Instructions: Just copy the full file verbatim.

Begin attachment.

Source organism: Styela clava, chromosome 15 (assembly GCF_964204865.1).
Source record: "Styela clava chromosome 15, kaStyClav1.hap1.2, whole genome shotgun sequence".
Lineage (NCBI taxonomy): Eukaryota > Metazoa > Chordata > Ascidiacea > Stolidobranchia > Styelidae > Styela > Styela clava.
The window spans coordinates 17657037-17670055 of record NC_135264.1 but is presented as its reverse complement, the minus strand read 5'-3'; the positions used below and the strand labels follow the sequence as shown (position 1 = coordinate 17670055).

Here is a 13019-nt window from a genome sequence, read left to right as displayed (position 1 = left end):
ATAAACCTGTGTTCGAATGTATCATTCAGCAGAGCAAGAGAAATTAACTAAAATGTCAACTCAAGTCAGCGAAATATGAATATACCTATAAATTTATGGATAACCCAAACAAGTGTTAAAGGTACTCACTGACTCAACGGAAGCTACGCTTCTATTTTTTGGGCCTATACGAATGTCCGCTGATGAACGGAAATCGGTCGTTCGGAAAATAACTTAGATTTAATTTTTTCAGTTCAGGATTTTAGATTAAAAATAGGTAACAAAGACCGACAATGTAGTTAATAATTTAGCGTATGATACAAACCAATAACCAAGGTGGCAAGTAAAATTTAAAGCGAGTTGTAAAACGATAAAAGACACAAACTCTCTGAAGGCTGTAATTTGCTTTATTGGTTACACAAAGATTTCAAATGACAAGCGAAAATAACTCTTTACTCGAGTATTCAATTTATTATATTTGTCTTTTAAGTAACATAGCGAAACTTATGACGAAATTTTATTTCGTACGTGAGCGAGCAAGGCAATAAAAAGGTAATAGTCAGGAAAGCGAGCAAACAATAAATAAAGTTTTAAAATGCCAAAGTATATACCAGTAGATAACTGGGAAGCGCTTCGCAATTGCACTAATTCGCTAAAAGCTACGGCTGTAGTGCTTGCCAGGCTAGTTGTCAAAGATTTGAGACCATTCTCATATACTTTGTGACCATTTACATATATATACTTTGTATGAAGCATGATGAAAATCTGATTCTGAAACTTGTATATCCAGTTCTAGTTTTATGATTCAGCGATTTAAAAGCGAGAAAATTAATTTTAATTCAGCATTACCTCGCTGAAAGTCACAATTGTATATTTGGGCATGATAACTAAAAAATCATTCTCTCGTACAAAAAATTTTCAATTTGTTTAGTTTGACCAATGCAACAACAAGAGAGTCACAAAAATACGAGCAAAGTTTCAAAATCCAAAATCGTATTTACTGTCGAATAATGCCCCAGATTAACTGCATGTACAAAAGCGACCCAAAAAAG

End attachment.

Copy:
Source organism: Styela clava, chromosome 15 (assembly GCF_964204865.1).
Source record: "Styela clava chromosome 15, kaStyClav1.hap1.2, whole genome shotgun sequence".
Lineage (NCBI taxonomy): Eukaryota > Metazoa > Chordata > Ascidiacea > Stolidobranchia > Styelidae > Styela > Styela clava.
The window spans coordinates 17657037-17670055 of record NC_135264.1 but is presented as its reverse complement, the minus strand read 5'-3'; the positions used below and the strand labels follow the sequence as shown (position 1 = coordinate 17670055).

Here is a 13019-nt window from a genome sequence, read left to right as displayed (position 1 = left end):
ATAAACCTGTGTTCGAATGTATCATTCAGCAGAGCAAGAGAAATTAACTAAAATGTCAACTCAAGTCAGCGAAATATGAATATACCTATAAATTTATGGATAACCCAAACAAGTGTTAAAGGTACTCACTGACTCAACGGAAGCTACGCTTCTATTTTTTGGGCCTATACGAATGTCCGCTGATGAACGGAAATCGGTCGTTCGGAAAATAACTTAGATTTAATTTTTTCAGTTCAGGATTTTAGATTAAAAATAGGTAACAAAGACCGACAATGTAGTTAATAATTTAGCGTATGATACAAACCAATAACCAAGGTGGCAAGTAAAATTTAAAGCGAGTTGTAAAACGATAAAAGACACAAACTCTCTGAAGGCTGTAATTTGCTTTATTGGTTACACAAAGATTTCAAATGACAAGCGAAAATAACTCTTTACTCGAGTATTCAATTTATTATATTTGTCTTTTAAGTAACATAGCGAAACTTATGACGAAATTTTATTTCGTACGTGAGCGAGCAAGGCAATAAAAAGGTAATAGTCAGGAAAGCGAGCAAACAATAAATAAAGTTTTAAAATGCCAAAGTATATACCAGTAGATAACTGGGAAGCGCTTCGCAATTGCACTAATTCGCTAAAAGCTACGGCTGTAGTGCTTGCCAGGCTAGTTGTCAAAGATTTGAGACCATTCTCATATACTTTGTGACCATTTACATATATATACTTTGTATGAAGCATGATGAAAATCTGATTCTGAAACTTGTATATCCAGTTCTAGTTTTATGATTCAGCGATTTAAAAGCGAGAAAATTAATTTTAATTCAGCATTACCTCGCTGAAAGTCACAATTGTATATTTGGGCATGATAACTAAAAAATCATTCTCTCGTACAAAAAATTTTCAATTTGTTTAGTTTGACCAATGCAACAACAAGAGAGTCACAAAAATACGAGCAAAGTTTCAAAATCCAAAATCGTATTTACTGTCGAATAATGCCCCAGATTAACTGCATGTACAAAAGCGACCCAAAAAAG